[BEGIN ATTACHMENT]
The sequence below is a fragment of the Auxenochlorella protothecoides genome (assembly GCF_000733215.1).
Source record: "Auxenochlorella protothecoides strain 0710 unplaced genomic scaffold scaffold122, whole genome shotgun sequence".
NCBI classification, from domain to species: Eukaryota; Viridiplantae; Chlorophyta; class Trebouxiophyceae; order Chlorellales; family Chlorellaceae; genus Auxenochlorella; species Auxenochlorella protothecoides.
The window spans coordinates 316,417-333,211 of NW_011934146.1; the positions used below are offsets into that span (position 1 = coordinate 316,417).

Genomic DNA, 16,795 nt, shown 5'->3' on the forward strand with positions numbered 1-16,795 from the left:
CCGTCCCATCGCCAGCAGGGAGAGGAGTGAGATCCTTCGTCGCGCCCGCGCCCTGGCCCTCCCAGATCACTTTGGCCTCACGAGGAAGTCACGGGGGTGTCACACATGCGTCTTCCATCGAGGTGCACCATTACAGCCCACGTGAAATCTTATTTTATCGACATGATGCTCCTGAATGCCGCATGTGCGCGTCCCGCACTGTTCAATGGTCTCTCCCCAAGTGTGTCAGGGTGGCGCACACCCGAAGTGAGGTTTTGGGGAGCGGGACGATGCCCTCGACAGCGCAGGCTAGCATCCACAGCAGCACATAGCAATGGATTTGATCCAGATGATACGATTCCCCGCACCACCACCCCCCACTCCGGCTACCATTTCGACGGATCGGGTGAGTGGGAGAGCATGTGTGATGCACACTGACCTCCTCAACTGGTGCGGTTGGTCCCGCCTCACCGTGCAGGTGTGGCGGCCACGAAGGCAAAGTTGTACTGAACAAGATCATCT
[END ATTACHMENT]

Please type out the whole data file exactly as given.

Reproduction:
The sequence below is a fragment of the Auxenochlorella protothecoides genome (assembly GCF_000733215.1).
Source record: "Auxenochlorella protothecoides strain 0710 unplaced genomic scaffold scaffold122, whole genome shotgun sequence".
NCBI classification, from domain to species: Eukaryota; Viridiplantae; Chlorophyta; class Trebouxiophyceae; order Chlorellales; family Chlorellaceae; genus Auxenochlorella; species Auxenochlorella protothecoides.
The window spans coordinates 316,417-333,211 of NW_011934146.1; the positions used below are offsets into that span (position 1 = coordinate 316,417).

Genomic DNA, 16,795 nt, shown 5'->3' on the forward strand with positions numbered 1-16,795 from the left:
CCGTCCCATCGCCAGCAGGGAGAGGAGTGAGATCCTTCGTCGCGCCCGCGCCCTGGCCCTCCCAGATCACTTTGGCCTCACGAGGAAGTCACGGGGGTGTCACACATGCGTCTTCCATCGAGGTGCACCATTACAGCCCACGTGAAATCTTATTTTATCGACATGATGCTCCTGAATGCCGCATGTGCGCGTCCCGCACTGTTCAATGGTCTCTCCCCAAGTGTGTCAGGGTGGCGCACACCCGAAGTGAGGTTTTGGGGAGCGGGACGATGCCCTCGACAGCGCAGGCTAGCATCCACAGCAGCACATAGCAATGGATTTGATCCAGATGATACGATTCCCCGCACCACCACCCCCCACTCCGGCTACCATTTCGACGGATCGGGTGAGTGGGAGAGCATGTGTGATGCACACTGACCTCCTCAACTGGTGCGGTTGGTCCCGCCTCACCGTGCAGGTGTGGCGGCCACGAAGGCAAAGTTGTACTGAACAAGATCATCT